They will engage and share their views if they are passionate about the brand (or if prompted by engaging content), but they won’t take the lead. They will enter competitions, they’ll tag photos on Facebook, post comments, reviews and ratings of products and services, comment on some blogs and forums and will use LinkedIn as a tool to broaden their professional network. They may have a Twitter account where they will follow more than participate (this explains why 90% of Tweets are written by 10% of Twitterers) and will have probably created a blog but long since forgotten about it.

However, there are pitfalls. These people will turn off if they are not engaged by brands – unfollow, unlike, stop listening. They know that social media provides useful tools to keep in touch, share information and find out about interesting things that are happening – more importantly they also know that social media has given them a voice and that brands need to listen to them.

The Social Extrovert

On most social platforms, 10% of the top content producers account for 30% of all content produced. These are the Extroverts, the creators, the people who produce social media and want everyone to know about it. This type of user will create lots of content for multiple channels. They will publish blog posts or web pages, upload videos/images/podcasts and share this content online through ever channel they have at their disposal. As early adopters they will also sign up for each new social media platform which emerges.

It is these users who were the early adopters for Facebook and Twitter (interesting fact – Twitterers are 3 times more likely to be ‘creators’/’extroverts’). They will have developed large amounts of followers on these sites so it is crucial that brands try and create and nurture a relationship with these people through an outreach programme. The ability to amplify your brand’s voice through engagement with influential social media users who speak to large like-minded groups is one that can’t be missed.

How to use social media to promote your event

January 14, 2011

If you’ve ever planned an event you’ll know that it is a challenging and complex process. There’s the venue to book, speakers to sign up – and that’s before you’ve got to the promotion of the event and the task of getting people to attend.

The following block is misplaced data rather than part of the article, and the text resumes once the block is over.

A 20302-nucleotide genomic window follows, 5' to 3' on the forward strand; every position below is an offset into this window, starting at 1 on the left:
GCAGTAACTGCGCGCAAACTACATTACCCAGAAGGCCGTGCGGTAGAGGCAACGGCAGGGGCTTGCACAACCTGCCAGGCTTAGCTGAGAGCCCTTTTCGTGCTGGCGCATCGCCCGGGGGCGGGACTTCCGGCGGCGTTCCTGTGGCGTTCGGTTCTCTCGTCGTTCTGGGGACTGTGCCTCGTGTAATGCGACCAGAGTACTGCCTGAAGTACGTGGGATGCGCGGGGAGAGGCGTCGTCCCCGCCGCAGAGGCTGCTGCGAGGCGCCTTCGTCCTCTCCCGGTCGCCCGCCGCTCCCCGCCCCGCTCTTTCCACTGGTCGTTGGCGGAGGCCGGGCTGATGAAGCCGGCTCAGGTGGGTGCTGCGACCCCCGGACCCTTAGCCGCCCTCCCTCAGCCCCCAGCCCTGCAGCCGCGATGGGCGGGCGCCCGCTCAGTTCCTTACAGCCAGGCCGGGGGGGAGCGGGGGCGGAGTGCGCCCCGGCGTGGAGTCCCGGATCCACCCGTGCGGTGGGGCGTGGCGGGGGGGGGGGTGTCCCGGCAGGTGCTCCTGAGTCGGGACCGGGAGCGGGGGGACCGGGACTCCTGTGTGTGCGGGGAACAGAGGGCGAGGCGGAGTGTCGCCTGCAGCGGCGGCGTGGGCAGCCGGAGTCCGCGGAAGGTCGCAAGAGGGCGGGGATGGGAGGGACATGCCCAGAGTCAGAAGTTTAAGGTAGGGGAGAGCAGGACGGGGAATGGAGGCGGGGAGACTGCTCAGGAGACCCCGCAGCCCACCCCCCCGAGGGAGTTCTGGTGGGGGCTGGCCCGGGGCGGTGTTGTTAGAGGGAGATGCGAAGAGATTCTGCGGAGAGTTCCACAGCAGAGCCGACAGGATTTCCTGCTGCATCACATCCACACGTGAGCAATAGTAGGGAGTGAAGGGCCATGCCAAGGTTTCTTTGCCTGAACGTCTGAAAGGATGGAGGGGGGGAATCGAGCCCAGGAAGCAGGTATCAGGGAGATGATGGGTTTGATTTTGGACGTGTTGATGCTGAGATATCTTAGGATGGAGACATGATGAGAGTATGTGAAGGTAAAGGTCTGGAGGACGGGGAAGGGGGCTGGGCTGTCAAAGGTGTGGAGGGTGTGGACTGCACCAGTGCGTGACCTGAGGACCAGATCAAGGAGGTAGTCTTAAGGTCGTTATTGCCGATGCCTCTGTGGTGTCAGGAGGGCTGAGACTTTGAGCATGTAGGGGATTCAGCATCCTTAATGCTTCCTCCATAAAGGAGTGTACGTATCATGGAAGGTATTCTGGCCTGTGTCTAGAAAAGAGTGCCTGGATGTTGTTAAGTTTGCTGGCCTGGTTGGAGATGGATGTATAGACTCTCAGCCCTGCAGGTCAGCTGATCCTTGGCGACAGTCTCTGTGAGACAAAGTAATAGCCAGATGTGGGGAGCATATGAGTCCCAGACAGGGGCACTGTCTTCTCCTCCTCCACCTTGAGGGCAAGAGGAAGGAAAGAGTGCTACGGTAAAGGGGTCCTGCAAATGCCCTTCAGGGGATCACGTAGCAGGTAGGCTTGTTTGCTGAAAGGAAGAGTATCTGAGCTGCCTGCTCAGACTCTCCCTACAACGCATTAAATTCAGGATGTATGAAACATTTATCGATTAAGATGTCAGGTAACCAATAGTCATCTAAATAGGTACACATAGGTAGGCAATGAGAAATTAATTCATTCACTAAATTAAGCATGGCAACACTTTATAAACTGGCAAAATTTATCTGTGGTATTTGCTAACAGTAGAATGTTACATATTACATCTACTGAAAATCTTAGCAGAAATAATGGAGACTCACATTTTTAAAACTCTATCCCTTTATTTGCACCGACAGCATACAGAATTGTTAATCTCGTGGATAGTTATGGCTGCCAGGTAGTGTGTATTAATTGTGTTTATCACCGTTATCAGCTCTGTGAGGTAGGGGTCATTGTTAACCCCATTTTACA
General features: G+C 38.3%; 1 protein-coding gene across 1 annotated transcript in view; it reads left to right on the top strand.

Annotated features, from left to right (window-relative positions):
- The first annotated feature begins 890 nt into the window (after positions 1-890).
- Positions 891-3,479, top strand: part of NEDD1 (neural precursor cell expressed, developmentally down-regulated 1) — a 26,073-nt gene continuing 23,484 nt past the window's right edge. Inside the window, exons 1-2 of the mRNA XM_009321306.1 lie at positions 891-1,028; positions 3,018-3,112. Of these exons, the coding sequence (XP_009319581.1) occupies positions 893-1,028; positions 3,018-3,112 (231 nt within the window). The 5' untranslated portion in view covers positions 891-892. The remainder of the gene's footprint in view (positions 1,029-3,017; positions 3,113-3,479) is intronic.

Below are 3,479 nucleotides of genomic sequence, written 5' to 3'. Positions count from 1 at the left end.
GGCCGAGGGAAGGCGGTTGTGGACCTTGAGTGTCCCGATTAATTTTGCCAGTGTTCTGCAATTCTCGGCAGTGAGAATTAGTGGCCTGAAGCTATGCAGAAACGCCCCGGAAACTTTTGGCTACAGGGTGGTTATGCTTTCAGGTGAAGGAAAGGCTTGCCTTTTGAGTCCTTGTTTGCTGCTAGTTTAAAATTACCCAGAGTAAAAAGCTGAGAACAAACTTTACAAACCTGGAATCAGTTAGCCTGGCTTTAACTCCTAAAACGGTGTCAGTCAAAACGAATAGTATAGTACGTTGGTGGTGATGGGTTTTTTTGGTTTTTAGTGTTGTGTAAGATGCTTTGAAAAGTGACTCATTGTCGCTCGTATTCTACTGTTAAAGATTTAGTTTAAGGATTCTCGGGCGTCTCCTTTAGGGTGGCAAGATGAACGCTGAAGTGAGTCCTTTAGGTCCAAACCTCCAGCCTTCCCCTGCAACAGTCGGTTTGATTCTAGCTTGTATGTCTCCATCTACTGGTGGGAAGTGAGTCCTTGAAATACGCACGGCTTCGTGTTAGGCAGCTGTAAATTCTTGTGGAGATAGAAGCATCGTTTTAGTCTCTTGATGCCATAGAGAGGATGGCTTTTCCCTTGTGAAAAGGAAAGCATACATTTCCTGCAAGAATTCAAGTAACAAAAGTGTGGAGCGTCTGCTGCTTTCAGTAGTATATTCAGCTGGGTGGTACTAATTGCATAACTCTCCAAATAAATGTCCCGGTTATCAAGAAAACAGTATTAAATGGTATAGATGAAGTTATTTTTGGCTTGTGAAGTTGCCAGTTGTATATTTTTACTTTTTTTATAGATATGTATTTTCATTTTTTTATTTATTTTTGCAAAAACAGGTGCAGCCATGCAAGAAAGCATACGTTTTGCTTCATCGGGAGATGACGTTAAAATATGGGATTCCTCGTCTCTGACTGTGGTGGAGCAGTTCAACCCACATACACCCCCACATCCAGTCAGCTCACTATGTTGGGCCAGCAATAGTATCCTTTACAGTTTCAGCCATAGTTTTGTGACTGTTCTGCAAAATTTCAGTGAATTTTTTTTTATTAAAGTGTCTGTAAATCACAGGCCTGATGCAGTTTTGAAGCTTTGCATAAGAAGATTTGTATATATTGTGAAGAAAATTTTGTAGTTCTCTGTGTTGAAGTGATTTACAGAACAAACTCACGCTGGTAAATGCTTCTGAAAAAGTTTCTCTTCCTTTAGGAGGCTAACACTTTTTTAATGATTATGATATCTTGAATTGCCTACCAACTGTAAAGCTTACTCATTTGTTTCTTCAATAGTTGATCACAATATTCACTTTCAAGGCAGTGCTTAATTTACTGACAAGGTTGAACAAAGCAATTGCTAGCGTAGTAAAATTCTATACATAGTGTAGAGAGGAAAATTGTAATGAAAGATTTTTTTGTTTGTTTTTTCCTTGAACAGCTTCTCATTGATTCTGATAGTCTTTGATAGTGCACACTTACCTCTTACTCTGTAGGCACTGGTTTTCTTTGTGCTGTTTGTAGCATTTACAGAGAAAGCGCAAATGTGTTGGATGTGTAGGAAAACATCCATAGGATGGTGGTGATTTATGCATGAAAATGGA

This is where social media comes in. Social media has transformed the way so many things are done, and events are no exception.

Using social media to plan an event will make you realise the power these platforms can give you. It vastly enlarges the reach of what you’re doing, so that it’s not just about the people in the venue, but the thousands who could be accessing it online.

Whether it’s an online or an offline event, social media ensures that all the tools you need are at your disposal to promote it, spread the word, engage with leads and make sure your event is a success before, during and after.

Here’s our guide on how to use social media to make sure your event stands out:

Before the event

So your event is planned. It’s now time to use social media to make sure that people know about it. Promoting your site using a variety of social media channels offers new and highly effective ways to market your event and ensures people can easily find you online.

Facebook, Twitter and LinkedIn, as well as location based sites such as Facebook Places and Foursquare, are key to increasing the reach of your event and encouraging highly effective word-of-mouth promotion.

There are many options, with each site offering different advantages. If you already have active Facebook and Twitter accounts in place these can be used to promote the event, update people with information and drive conversations. If not, you can set up an event specific Twitter feed for event updates; create a Facebook page to promote the event or set up a LinkedIn group to provide information about the event. Just make sure that you choose the right platforms for your objectives, your resources and your audience.

Social networking sites (this includes your blog) are fantastic platforms for engagement and you should use them not only to promote your event but also to get your community to offer topic themes and discuss ideas prior to the event. Be proactive as well – join relevant groups and promote your event by contributing to existing conversations.

These sites should direct people to a central hub, such as a website or blog, which can be integrated with these social networking platforms. This makes it simple to inform attendees of the latest news and provide them with all the information they need for the event. The website could feature an attendee list, with links to participants’ web sites and Twitter feeds, as well as a link to the event’s Facebook page. A link could be also be provided to a YouTube search results page providing videos that are relevant to discussions taking place. This type of activity ensures that attendees are engaged long before the event itself takes place.

During the event

To make your event one that people remember there are many innovative things you can do with social media.